Some say that marriage gives security, stability and safety to couples, families and society. Today’s mix of marriage laws does none of that for same-sex couples: Simply crossing state borders can literally change their relationship.
According to David Rosenblum, legal director at the Mazzoni Center, “Many of the issues that are tied into marriage are focused on Social Security, pension and other retirement benefits. As we age, there are many more benefits that kick in, so that there are going to be more complications that come about because of the confusing patchwork of marriage laws.”
Marriage can serve as an affirmation of a couple’s love and caring commitment to each other. Government views marriage in terms of rights and privileges that are extended to some citizens, but are withheld from others. For LGBT elders, the withholding of those rights and privileges can carry a big price tag, not only in dollars and cents, but in terms of emotional support and stability.
Opposite-sex married couples can share Social Security, health care, pension, veterans and other benefits. Same-sex couples must pay more for the same set of benefits — or may not have access to those benefits at all — solely because of the word “marriage.” As a result, LGBT seniors have less access to the care and services that are available to their heterosexual, supposedly equal, counterparts.
Because LGBT elders do not have equal access to care and services, they face higher rates of chronic and acute illnesses, depression and isolation.
Not only do same-sex couples have unequal access to services, they have fewer financial resources to pay for care and services. Married couples automatically share in critical pension and retirement benefits that help secure their financial well-being. Not so for same-sex retired couples.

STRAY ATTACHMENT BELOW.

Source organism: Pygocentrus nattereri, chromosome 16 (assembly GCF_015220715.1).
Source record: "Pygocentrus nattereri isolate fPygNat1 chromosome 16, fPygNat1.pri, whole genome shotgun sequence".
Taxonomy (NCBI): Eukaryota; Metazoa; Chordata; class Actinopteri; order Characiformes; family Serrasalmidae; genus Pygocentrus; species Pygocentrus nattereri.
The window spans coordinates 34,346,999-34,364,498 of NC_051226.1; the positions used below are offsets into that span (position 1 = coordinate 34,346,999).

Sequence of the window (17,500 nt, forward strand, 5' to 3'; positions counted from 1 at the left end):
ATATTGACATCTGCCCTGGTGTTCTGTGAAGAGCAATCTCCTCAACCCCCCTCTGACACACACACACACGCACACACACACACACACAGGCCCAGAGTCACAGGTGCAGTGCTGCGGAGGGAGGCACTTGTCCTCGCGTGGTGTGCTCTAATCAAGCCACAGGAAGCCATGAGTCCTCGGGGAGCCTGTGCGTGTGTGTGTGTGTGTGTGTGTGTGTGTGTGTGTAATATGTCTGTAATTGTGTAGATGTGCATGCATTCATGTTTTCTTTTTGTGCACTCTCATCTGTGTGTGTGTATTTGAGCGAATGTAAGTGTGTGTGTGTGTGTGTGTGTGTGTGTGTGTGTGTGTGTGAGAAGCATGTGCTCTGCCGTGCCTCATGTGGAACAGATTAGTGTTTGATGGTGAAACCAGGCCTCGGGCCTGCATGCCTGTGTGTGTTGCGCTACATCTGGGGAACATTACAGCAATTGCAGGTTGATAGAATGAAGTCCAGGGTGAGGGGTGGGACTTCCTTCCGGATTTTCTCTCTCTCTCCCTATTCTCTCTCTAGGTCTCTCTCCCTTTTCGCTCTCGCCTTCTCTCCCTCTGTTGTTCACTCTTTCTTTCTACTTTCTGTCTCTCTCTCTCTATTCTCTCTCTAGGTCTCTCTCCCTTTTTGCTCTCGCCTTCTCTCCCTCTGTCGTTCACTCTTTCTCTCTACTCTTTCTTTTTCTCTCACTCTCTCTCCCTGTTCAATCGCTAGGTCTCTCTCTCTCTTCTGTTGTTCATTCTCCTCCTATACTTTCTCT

When one partner falls ill, the other may literally have to carry legal documents in the ambulance or to the ER so that they can stay with their partner and, when necessary, make health-care decisions on his or her behalf. An unmarried partner of 30 or 40 years may have to show legal paperwork to make sure that a partner’s wishes are carried out at the end of his or her life. Not so for opposite-sex married couples.
Despite working, planning and saving for decades to build lives together, same-sex couples’ lifetimes of planning can be destroyed because they have to pay inheritance tax on what they have built together. In Pennsylvania, for example, when one partner passes away, the surviving partner must pay an inheritance tax of 15 percent on the value of what they inherit from their partner, even on jointly held homes and other assets. Not so for opposite-sex married couples.
Marriage often means the physical and emotional sharing of a home, a safe and stable place in which to live and age well. It is a place where loved ones care for each other throughout their lives. It is a place to share companionship and avoid the perils of isolation. The law automatically gives opposite-sex married couples the benefit of assuming that they mean to leave their home and other assets to their spouses. Not so for same-sex couples. When the same life events happen to LGBT people, “We are strangers under the law,” according to attorney Amy Steerman.
Steerman, who specializes in estate planning, recommends that couples “plan ahead in order to make sure that your partner is secure and that your wishes are carried out, no matter what your marital status.”
In order to make sure that your partner or loved one(s) is taken care of and that your wishes are carried out if you pass away, you should:
— Execute valid wills, powers of attorney, advanced directives and other documentation spelling out your wishes.
— Review and re-sign this paperwork every few years.
— Designate your partner or loved one(s) as your beneficiary of retirement, pension and life-insurance policies.
— Plan ahead for inheritance taxes. Take out a life-insurance policy or set up a financial plan so that you do not lose your home just as you are grieving the loss of your partner.
Just because the marriage patchwork keeps changing, it doesn’t mean you should not control as much of your future as possible.
Ed Bomba is communications chair of the LGBT Elder Initiative. The LGBTEI, headquartered in Philadelphia, fosters and advocates for services and resources that are competent, culturally sensitive, inclusive and responsive to the needs of LGBT elders in the Delaware Valley and beyond. To comment on this column, suggest future topics or for more information, visit www.lgbtei.org
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